Saskatchewan

P.M.'s trip to Ukraine includes Saskatchewan advisor

A trip to Ukraine, led by Prime Minister Justin Trudeau, will include Gerald Luciuk who is chair of the Saskatchewan Ukraine Relations Advisory Committee.

Trip will touch on economic opportunities and assess current situation in Ukraine

Prime Minister Justin Trudeau looks at a giant touch tablet before he delivers remarks at the Canada-Ukraine Business Forum in Toronto on Monday, June 20, 2016. (Nathan Denette/Canadian Press)

A trip to Ukraine, led by Prime Minister Justin Trudeau, will include Gerald Luciuk who is chair of the Saskatchewan Ukraine Relations Advisory Committee.

"This is certainly an opportune time," Luciuk said Friday prior to leaving. "It will give me an opportunity to have a complete assessment of the situation on the ground in Ukraine, as well as the viewpoint of the ambassador to Canada."

Luciuk said he will share what he learns with provincial officials upon his return.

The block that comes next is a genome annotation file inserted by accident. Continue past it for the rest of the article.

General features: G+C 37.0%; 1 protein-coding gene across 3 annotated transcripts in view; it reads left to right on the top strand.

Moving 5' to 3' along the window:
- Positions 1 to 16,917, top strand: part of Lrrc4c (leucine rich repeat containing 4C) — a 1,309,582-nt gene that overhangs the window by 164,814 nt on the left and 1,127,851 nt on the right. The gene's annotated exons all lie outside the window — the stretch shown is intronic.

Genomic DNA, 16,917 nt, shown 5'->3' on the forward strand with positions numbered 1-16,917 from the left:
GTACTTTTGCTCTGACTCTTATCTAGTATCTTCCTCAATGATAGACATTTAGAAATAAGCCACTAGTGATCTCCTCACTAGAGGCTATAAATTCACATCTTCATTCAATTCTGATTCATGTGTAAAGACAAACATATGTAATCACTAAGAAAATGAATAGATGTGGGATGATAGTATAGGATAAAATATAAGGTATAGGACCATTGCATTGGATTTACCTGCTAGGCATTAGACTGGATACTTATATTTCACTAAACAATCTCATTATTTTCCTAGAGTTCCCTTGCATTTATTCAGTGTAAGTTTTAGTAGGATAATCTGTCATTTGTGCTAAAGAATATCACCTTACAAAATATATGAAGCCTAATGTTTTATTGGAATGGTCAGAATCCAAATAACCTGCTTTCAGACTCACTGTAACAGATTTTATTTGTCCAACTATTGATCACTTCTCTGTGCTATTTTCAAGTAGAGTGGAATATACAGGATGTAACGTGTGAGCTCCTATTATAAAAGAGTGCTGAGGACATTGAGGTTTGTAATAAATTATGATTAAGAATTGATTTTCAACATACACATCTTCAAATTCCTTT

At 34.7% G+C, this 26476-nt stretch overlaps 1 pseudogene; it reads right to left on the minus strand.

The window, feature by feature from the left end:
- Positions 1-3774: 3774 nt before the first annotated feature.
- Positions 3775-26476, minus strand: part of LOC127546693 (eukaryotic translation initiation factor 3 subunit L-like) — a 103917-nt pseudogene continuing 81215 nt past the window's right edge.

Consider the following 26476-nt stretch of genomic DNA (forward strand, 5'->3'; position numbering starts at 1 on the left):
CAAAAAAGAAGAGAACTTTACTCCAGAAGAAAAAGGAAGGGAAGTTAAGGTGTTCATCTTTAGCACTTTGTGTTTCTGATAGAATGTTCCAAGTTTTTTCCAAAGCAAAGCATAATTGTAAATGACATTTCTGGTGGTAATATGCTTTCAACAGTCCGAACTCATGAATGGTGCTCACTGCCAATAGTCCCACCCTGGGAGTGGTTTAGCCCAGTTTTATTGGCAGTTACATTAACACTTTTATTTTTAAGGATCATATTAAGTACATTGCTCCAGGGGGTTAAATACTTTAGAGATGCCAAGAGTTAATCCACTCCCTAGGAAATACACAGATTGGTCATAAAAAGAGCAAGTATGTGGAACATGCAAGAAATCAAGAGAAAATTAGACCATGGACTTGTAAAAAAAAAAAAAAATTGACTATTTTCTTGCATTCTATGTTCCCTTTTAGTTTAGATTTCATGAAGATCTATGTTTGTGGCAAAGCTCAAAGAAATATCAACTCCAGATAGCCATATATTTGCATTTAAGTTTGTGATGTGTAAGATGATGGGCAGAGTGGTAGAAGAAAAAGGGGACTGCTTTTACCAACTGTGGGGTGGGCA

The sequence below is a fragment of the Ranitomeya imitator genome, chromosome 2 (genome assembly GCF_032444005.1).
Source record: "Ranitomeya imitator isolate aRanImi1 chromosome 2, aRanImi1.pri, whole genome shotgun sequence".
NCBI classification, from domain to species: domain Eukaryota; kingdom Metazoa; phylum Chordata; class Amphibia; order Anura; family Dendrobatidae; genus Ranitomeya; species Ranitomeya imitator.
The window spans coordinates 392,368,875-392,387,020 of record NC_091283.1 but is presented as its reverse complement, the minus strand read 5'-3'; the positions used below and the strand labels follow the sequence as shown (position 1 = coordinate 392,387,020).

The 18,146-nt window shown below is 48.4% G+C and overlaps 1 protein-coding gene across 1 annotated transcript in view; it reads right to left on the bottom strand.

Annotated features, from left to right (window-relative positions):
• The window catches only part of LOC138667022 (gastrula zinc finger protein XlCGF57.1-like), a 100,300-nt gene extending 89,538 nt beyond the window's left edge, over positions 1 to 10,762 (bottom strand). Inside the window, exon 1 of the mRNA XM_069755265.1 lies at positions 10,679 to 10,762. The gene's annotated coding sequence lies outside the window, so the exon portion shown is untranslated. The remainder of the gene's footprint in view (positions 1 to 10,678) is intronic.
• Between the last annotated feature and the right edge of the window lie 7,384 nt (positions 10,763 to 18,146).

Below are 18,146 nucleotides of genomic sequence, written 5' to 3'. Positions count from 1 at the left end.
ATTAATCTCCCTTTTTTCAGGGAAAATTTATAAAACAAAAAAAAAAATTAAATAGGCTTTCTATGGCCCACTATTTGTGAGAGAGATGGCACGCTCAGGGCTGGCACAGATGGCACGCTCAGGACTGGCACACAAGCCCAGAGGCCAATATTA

"To provide a snapshot of just where the situation is, at the present moment," he said.

Luciuk explained that the advisory committee touches on a number of areas concerning relations with Ukraine and Saskatchewan.

"It ranges right from academic relations, in advanced education and technical training, through to economic and commercial relations, as well as humanitarian assistance," Luciuk said. "Assisting them in their current situation in terms of the conflict between Russia and Ukraine."

Luciuk noted recent events involving Russia have had a deep impact on Ukraine and he highlighted actions involving Crimea as well as ongoing conflict.

At the same time, the country is seeking to strengthen ties with Europe.

"Obviously Ukraine is moving into an association with the European Union," he said. "They're undergoing a process of reform."

He said he was last in Ukraine about a year ago and he was looking forward to seeing what progress had been made on initiatives that were underway at the time.

"[The return visit] will give us a sense of where progress has been made in terms of the reform in the Ukrainian government and how the various initiatives might assist that continuing process," he said, adding it could assist Ukraine to "normalize" its situation.

Luciuk said people in Saskatchewan have done a lot to help Ukraine, especially with humanitarian assistance and fostering academic ties with universities and promoting economic opportunities.

With files from CBC Radio's The Afternoon Edition

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